May 18, 2020 What’s a kosher phone? Part 2
One of my most popular posts on this blog is the one that explains what a kosher phone is. And anyone who follows my work or comes on my tour knows that I have a particular fascination with how the Hasidic community adopts technology, while also censoring it and adapting it for their own benefits.
It’s been fascinating to watch the community’s ability to improvise, change, and invent in order to deal with this most fundamental paradigm shift: the internet age. The community has been dealing with technology in several ways.
1. There has been an effort to reject technology by launching campaigns to re-frame technology as destructive, addictive, and harmful. Street posters warn against the harms of technology. There are also rules in schools against phones, or kids cards collections against smartphones, or a puzzle I own with lots of anti-smartphone cartoons.
2. Companies create modified technology like internet filters or kosher phones that allow people to use these gadgets without having access to, say, Google and Facebook and, heh heh, this blog. Some companies create filters. Some companies create internet-disabled gadgets. Some, like this one, act as a middle man to anyone who wants to send emails but doesn’t want to have internet.
In recent years, the kosher phone market has been visibly booming. In the past year, the first ever kosher phone store opened up in Williamsburg. Its window has a selection of flip phones, each with a kosher symbol on it. Since the coronavirus pandemic, the shop has been buzzing. Hasidic kids are doing classes over the phone, and every household now needs a half dozen cell phones. Since they do not want to embrace screens, or would only do so in a very limited way, kosher phones are becoming more popular, and the number of products is increasing.
There are different kinds of kosher phones. There are some that are smartphones with filters on. I have a Blackberry that I bought in the community and planned to filter, but the Blackberry is such a pain that I never had a problem with using it too much (I just spend too much time on the iPad!). My son, though, has a Samsung modified kosher phone. He can text, send voice messages, take pictures, and use Waze, but that’s about it as far as its use to him. The phone also comes with a bunch of built-in Jewish life features like prayers, a Jewish calendar, kosher email, and so on.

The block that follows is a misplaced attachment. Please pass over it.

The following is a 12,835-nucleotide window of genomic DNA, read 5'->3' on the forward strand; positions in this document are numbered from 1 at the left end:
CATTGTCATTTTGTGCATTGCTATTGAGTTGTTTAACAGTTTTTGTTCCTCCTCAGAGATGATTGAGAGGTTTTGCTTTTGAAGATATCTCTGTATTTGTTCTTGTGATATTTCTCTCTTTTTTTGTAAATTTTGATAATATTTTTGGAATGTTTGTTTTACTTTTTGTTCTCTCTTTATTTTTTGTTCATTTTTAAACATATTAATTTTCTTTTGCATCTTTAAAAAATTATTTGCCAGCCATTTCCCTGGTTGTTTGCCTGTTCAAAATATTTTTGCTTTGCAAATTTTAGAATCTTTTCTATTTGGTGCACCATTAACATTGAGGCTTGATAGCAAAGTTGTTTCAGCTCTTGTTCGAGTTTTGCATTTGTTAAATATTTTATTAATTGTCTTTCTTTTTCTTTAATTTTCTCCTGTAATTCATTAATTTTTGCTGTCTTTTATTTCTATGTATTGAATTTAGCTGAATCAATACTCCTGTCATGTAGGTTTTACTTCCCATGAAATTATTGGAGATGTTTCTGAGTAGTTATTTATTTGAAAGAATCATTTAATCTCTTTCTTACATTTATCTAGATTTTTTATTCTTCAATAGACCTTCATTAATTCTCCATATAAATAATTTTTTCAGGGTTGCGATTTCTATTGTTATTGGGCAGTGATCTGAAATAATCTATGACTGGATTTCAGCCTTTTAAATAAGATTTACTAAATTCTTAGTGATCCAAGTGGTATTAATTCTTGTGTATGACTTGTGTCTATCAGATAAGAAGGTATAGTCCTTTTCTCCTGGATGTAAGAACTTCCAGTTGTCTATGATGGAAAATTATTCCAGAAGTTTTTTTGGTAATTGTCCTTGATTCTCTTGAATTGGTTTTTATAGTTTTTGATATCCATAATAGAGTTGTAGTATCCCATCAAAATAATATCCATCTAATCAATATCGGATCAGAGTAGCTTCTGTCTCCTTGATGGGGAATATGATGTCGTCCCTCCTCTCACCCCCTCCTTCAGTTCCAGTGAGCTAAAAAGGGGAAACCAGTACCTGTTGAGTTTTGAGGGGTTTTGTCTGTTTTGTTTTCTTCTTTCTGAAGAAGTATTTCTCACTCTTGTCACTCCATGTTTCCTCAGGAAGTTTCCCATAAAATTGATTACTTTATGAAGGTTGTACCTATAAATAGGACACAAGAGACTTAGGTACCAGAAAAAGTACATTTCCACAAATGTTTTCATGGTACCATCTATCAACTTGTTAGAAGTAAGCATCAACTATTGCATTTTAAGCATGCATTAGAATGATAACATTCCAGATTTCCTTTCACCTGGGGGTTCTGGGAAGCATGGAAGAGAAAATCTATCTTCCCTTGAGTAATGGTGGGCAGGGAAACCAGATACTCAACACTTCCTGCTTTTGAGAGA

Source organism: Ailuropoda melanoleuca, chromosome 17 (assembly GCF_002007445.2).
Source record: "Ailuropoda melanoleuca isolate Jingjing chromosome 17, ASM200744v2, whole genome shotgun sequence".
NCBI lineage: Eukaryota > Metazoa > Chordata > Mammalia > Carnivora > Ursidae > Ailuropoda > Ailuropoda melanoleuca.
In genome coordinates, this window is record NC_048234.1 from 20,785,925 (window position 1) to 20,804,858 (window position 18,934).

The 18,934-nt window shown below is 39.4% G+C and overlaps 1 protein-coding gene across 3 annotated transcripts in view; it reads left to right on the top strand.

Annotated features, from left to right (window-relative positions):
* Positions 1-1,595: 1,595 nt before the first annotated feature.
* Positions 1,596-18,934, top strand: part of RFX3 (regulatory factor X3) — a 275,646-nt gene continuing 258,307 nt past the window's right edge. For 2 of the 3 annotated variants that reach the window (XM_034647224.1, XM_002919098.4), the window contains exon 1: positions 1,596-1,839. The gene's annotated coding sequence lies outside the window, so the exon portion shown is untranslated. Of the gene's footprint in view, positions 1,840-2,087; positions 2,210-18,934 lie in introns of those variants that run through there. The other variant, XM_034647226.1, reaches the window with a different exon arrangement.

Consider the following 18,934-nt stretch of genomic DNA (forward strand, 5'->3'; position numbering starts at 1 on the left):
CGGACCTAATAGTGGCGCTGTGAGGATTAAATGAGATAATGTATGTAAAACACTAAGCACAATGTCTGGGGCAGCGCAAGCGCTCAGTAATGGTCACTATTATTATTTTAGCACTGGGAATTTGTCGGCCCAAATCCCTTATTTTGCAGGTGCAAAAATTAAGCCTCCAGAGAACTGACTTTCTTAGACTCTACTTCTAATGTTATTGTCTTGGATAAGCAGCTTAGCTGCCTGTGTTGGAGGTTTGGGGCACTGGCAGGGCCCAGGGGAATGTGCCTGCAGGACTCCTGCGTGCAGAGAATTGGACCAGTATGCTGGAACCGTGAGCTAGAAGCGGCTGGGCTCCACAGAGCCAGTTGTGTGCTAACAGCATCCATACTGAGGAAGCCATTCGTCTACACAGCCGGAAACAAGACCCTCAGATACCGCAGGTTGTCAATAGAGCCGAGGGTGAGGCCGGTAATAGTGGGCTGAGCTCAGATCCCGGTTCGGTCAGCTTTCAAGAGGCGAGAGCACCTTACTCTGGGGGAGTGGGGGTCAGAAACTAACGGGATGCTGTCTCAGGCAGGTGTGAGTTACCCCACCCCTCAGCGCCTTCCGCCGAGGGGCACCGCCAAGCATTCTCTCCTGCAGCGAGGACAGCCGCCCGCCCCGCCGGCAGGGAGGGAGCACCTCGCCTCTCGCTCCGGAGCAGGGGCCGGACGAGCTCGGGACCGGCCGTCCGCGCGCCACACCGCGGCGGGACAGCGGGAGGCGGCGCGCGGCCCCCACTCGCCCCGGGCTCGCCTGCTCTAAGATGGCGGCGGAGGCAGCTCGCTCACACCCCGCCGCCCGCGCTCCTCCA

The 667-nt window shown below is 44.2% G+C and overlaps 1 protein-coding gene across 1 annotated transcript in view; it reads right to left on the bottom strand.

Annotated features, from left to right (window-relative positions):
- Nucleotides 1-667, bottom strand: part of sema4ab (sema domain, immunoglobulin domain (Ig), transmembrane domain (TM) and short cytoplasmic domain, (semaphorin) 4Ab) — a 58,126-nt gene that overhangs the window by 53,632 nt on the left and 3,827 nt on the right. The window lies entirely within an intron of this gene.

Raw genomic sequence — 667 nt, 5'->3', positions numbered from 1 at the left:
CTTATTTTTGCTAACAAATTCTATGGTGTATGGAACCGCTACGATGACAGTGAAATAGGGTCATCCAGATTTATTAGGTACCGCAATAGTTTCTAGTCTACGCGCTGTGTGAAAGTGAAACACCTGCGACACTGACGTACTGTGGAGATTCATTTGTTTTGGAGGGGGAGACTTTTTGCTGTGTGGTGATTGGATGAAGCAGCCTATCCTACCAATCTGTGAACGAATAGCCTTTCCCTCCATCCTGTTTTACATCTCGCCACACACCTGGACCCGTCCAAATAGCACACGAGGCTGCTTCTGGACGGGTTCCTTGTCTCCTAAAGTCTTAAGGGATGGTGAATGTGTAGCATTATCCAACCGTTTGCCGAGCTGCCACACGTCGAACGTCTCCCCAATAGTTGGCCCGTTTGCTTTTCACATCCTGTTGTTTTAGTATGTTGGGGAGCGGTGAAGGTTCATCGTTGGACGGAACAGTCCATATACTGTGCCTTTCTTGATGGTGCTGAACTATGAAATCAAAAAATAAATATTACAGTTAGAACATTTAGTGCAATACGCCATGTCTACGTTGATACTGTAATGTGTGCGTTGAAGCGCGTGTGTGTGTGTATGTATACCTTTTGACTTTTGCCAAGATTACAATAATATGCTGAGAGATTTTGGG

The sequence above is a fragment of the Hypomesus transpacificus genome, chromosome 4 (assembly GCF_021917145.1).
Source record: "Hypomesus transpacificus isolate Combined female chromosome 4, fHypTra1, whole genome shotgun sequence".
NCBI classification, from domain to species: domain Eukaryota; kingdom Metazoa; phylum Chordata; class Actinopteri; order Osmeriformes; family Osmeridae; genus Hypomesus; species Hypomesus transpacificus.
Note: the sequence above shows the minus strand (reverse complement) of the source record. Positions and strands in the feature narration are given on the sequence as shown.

I also own the most extremely filtered kosher phone, which runs on 3G and is therefore now useless. I just keep it because I’m an obsessed collector. I wrote a bit about that phone in the earlier post, but since then, I bought an unfiltered version of the LG device on eBay. It was $20, much cheaper than the kosher version. And I was able to compare it side by side with the filtered version.
You can see that they disabled the messaging and renamed the fields as “shapes”:
They also disabled the entire game/web part and renamed the fields as “colors.” The “rings and tones” stayed, but pictures, games, mobile web, browse, and download are all censored out. Yes, this phone even filters out photos. It’s not that photos are problematic per se, but the phone intends to be as much a basic phone as possible.
They also redid the ringtone field:
When I still used this old LG flip as my phone, my son messed with the ring tones. I was in the Chase bank in Williamsburg when the phone rang. A few Hasidic men looked up and looked around in confusion as I answered. (This was payback for the many years that I spent hearing the ice cream truck outside the Hasidic office I worked for. I was always very confused, because the ice cream truck came so often, and it was in the middle of the winter. Then one day I realized it was my Hasidic workmate’s ringtone!) You can listen to it here:
Of course, kosher phones are not the only phones people have. Many adults, especially those with jobs, have smartphones or tablets. There are now many special bubbles of internet for the Hasidim, like the men’s website Ivelt and Kave Shtibel, the women’s website immamother, and many many WhatsApp and telegram channels. But there remains a sharp divide between adults and children. Adults can squeeze access, but children remain very sheltered, although I am sure the shutdown has changed things in ways that we don’t yet know.
But internet or no internet, the majority of my readers continue to be from the community. Must be a fiture on those kosher phones that I don’t know about…